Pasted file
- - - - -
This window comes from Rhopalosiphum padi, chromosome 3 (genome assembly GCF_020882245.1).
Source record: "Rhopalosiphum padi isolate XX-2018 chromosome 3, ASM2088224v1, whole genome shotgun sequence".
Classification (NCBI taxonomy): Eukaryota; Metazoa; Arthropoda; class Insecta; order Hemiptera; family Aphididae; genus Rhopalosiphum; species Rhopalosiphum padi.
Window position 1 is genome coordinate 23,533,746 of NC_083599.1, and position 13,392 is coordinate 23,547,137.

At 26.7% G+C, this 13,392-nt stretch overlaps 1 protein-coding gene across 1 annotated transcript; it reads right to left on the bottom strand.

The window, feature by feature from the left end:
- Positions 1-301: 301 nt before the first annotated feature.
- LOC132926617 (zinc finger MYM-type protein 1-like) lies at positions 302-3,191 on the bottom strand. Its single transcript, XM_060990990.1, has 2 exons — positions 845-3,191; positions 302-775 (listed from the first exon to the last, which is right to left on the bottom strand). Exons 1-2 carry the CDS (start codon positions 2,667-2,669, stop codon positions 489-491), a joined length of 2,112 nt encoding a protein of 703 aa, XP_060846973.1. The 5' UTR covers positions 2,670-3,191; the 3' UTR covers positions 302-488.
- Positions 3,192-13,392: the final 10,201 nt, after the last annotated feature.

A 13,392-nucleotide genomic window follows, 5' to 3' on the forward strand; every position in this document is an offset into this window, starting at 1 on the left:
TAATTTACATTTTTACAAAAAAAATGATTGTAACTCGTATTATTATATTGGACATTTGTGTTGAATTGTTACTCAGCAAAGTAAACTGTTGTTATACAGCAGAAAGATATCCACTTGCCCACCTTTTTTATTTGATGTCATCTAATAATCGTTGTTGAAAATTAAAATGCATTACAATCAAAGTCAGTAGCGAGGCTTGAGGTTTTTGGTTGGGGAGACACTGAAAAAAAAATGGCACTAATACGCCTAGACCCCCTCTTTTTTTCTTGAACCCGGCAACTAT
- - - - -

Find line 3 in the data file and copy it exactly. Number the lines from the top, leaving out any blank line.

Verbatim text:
Classification (NCBI taxonomy): Eukaryota; Metazoa; Arthropoda; class Insecta; order Hemiptera; family Aphididae; genus Rhopalosiphum; species Rhopalosiphum padi.